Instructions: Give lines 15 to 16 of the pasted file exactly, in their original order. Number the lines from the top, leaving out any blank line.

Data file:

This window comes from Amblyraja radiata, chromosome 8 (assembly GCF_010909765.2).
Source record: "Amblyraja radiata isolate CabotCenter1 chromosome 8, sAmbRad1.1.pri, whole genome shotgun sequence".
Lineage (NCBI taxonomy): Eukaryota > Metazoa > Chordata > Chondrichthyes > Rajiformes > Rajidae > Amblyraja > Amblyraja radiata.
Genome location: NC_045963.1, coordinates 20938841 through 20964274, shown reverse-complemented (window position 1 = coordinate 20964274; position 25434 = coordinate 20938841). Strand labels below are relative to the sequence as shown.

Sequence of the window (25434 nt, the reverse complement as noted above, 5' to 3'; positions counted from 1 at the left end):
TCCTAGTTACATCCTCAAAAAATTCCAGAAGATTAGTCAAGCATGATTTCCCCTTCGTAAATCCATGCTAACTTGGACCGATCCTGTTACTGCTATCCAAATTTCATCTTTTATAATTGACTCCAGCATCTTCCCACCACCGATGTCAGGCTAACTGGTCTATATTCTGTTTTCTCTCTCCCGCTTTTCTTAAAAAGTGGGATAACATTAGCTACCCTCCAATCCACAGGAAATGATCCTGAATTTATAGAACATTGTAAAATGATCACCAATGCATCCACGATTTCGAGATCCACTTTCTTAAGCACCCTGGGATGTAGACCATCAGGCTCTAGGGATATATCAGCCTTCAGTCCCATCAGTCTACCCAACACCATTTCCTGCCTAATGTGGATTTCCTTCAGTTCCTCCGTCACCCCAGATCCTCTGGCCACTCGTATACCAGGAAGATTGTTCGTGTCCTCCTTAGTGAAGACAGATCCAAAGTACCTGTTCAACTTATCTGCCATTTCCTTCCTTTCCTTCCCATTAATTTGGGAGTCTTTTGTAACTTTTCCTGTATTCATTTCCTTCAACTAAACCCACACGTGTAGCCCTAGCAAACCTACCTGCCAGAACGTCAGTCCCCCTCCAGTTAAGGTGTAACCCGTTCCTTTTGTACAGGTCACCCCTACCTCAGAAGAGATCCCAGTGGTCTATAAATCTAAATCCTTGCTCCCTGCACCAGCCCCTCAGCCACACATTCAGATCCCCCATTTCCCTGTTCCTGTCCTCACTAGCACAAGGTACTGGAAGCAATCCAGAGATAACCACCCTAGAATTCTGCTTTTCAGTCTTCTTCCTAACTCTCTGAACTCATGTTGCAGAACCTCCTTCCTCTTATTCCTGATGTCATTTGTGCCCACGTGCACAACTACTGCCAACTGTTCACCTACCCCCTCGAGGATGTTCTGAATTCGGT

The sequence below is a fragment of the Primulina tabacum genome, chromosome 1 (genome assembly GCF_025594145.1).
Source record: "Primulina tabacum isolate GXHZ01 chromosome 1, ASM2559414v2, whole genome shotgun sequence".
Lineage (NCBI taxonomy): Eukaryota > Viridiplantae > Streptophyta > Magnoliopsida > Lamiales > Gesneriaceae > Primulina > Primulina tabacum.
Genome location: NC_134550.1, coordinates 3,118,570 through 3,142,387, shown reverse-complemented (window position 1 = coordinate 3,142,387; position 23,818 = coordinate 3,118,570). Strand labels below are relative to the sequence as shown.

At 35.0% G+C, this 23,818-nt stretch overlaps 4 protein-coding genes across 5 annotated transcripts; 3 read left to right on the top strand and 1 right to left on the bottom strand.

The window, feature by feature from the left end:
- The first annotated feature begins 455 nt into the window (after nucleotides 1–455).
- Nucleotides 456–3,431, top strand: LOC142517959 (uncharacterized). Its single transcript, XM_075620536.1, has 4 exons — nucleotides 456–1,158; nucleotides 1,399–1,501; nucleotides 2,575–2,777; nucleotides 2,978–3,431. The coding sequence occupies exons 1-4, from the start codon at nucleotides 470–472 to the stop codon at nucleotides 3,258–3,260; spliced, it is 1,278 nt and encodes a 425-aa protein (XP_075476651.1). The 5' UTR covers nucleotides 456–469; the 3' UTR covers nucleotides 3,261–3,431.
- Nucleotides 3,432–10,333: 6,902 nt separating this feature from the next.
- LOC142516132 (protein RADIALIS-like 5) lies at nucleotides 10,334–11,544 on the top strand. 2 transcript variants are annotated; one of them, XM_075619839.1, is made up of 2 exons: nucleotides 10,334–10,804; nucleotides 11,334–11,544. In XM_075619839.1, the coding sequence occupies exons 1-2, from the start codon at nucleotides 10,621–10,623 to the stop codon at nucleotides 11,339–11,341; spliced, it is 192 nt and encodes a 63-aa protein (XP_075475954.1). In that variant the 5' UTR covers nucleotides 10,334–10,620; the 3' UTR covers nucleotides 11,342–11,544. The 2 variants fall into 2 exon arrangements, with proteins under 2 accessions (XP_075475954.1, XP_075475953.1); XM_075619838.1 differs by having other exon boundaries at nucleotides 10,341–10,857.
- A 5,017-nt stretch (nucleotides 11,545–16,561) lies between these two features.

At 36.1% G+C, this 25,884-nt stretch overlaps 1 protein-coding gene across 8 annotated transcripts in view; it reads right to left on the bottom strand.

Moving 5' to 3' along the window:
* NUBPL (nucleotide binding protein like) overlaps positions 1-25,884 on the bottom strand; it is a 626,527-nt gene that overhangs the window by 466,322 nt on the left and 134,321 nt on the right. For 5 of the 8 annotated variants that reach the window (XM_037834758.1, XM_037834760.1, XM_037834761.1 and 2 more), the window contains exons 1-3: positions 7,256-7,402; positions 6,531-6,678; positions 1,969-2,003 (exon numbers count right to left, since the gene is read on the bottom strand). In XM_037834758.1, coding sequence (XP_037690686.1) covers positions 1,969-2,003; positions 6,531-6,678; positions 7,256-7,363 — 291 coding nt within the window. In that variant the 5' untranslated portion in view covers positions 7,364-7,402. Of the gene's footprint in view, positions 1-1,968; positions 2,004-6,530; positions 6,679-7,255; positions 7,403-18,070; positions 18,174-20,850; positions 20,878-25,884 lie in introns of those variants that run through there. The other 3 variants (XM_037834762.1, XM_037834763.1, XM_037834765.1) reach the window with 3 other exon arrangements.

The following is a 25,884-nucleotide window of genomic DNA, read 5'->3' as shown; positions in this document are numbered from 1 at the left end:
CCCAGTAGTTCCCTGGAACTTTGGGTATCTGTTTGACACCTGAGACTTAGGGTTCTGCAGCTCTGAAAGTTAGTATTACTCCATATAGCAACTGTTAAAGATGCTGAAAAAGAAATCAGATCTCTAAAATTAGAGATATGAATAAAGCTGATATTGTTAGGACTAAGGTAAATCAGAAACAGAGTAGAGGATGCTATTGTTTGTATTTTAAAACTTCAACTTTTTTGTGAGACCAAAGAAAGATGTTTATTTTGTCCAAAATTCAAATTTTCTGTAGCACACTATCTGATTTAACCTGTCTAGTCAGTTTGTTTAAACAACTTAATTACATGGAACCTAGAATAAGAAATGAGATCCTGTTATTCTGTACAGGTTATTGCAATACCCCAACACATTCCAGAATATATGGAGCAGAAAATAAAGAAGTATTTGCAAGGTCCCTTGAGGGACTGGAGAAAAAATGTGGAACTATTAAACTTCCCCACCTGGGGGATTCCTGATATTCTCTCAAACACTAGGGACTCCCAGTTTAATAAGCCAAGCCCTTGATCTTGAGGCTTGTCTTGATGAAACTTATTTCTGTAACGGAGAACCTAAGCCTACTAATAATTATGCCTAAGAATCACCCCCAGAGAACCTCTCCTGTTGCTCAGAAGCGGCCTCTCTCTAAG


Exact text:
- Nucleotides 3,432–10,333: 6,902 nt separating this feature from the next.
- LOC142516132 (protein RADIALIS-like 5) lies at nucleotides 10,334–11,544 on the top strand. 2 transcript variants are annotated; one of them, XM_075619839.1, is made up of 2 exons: nucleotides 10,334–10,804; nucleotides 11,334–11,544. In XM_075619839.1, the coding sequence occupies exons 1-2, from the start codon at nucleotides 10,621–10,623 to the stop codon at nucleotides 11,339–11,341; spliced, it is 192 nt and encodes a 63-aa protein (XP_075475954.1). In that variant the 5' UTR covers nucleotides 10,334–10,620; the 3' UTR covers nucleotides 11,342–11,544. The 2 variants fall into 2 exon arrangements, with proteins under 2 accessions (XP_075475954.1, XP_075475953.1); XM_075619838.1 differs by having other exon boundaries at nucleotides 10,341–10,857.